* Beautifully illustrated with images relating to Irving's life and works
* Concise introductions to the story collections and other works
* Images of how the books were first printed, giving your eReader a taste of the original texts
* Excellent formatting of the texts
* Scarce satirical works, like Irving’s first ever book LETTERS OF JONATHAN OLDSTYLE – appearing in a digital collection for the first time
* Many famous short stories are illustrated with their original artwork
* Special chronological and alphabetical contents tables for the short stories
* Easily locate the short stories you want to read
* Includes Irving's two ‘lost’ plays, discovered over a hundred years after the author’s death – first time in digital print
* Rare poems appearing for the first time in digital print
* Special criticism section, with essays evaluating Irving’s contribution to literature
* Features two biographies - discover Irving's literary life
* Scholarly ordering of texts into chronological order and literary genres
* UPDATED with rare stories and the seminal non-fiction work A TOUR ON THE PRAIRIES
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The Short Story Collections
THE SKETCH BOOK OF GEOFFREY CRAYON, GENT.
TALES OF A TRAVELLER
TALES OF THE ALHAMBRA
THE CRAYON MISCELLANY
The Short Stories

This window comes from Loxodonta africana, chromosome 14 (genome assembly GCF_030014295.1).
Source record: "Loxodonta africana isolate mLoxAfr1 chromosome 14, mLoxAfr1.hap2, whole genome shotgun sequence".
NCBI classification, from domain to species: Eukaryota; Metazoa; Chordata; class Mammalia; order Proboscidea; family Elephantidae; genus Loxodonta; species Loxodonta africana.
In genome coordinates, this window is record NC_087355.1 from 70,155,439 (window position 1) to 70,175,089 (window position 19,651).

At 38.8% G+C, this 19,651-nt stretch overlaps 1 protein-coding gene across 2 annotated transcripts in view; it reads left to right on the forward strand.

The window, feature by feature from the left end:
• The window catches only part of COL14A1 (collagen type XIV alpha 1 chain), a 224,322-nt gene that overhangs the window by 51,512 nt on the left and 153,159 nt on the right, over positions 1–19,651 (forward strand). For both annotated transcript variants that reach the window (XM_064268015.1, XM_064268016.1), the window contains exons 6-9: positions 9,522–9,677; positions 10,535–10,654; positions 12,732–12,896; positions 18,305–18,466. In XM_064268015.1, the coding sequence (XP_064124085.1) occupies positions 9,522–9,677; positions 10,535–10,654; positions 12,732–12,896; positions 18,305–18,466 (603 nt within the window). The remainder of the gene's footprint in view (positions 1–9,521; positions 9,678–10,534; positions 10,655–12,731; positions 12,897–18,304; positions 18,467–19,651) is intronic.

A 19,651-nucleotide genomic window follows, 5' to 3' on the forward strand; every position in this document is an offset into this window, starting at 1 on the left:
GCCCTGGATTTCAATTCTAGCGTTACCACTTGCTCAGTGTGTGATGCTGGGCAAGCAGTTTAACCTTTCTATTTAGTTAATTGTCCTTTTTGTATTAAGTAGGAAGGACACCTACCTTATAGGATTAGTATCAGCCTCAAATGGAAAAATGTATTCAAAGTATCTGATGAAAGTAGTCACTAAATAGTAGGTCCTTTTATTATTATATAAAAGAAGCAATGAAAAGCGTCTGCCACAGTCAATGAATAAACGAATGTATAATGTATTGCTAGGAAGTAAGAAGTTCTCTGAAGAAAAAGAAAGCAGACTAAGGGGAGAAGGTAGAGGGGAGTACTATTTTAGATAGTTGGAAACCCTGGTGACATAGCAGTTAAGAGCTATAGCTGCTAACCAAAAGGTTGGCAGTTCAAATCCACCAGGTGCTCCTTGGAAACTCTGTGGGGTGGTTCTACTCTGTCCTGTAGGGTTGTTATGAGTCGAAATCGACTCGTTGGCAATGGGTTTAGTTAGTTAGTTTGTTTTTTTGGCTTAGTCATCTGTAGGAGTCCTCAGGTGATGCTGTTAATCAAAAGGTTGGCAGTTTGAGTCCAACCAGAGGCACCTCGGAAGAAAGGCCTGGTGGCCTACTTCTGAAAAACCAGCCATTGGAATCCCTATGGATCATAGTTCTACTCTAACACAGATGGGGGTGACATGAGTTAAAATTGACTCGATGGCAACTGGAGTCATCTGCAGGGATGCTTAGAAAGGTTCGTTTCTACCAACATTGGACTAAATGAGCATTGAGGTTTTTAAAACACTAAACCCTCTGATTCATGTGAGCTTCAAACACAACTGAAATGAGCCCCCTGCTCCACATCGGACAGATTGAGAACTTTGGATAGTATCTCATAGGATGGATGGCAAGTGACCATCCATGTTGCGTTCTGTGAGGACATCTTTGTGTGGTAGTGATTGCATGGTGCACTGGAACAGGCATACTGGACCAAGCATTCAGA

LIST OF SHORT STORIES IN CHRONOLOGICAL ORDER
LIST OF SHORT STORIES IN ALPHABETICAL ORDER
LETTERS OF JONATHAN OLDSTYLE, GENT.
A HISTORY OF NEW YORK
THE WILD HUNTSMAN
LIST OF POEMS
A TOUR ON THE PRAIRIES
CHRONICLE OF THE CONQUEST OF GRANADA
THE ADVENTURES OF CAPTAIN BONNEVILLE. THE ROCKY MOUNTAINS
LIFE OF OLIVER GOLDSMITH
LIFE OF GEORGE WASHINGTON: VOLUME I
ELIA, AND GEOFFREY CRAYON by William Hazlitt
SPEECH: NEW YORK, FEBRUARY 18, 1842 by Charles Dickens
A FABLE FOR CRITICS by James Russell Lowell
POE, IRVING, HAWTHORNE by George Parsons Lathrop
CORRESPONDENCE BETWEEN WASHINGTON IRVING AND EDGAR ALLAN POE
WASHINGTON IRVING by Henry W. Boynton
WASHINGTON IRVING by Charles Dudley Warner
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North of New York City lies Sleepy Hollow, a secluded glen rumored to be the home of countless phantoms and specters. Chief among them is the Headless Horseman, the ghost of a Hessian soldier whose head was removed by a stray cannonball in the Revolutionary War. He rides across the glen each night and disappears in a flash of fire and brimstone at the bridge near the Old Dutch Burial Ground.
Ichabod Crane, a superstitious schoolteacher who recently arrived from Connecticut, wants to marry Katrina Van Tassel, the only child of a wealthy farmer. The locals spook him with story after story about the ghosts of Sleepy Hollow. Late one night, he spies a menacing figure at a crossroads. Worse yet, the man’s head appears to be on his saddle. Crane has only one chance to survive—he has to make it to the bridge before it’s too late.
This ebook has been professionally proofread to ensure accuracy and readability on all devices.
‘There was a contagion in the very air that blew from that haunted region; it breathed forth an atmosphere of dreams and fancies infecting all the land.’
Featuring ‘The Legend of Sleepy Hollow’ and ‘Rip Van Winkle’, this collection of inspired essays, stories and sketches established Washington Irving’s reputation as one of America’s foremost authors. Irving’s timeless characters, including Ichabod Crane, Rip Van Winkle and the headless Hessian trooper, jostle for space alongside 31 equally atmospheric and lyrical works in this haunting anthology from one of America’s most distinctive literary voices.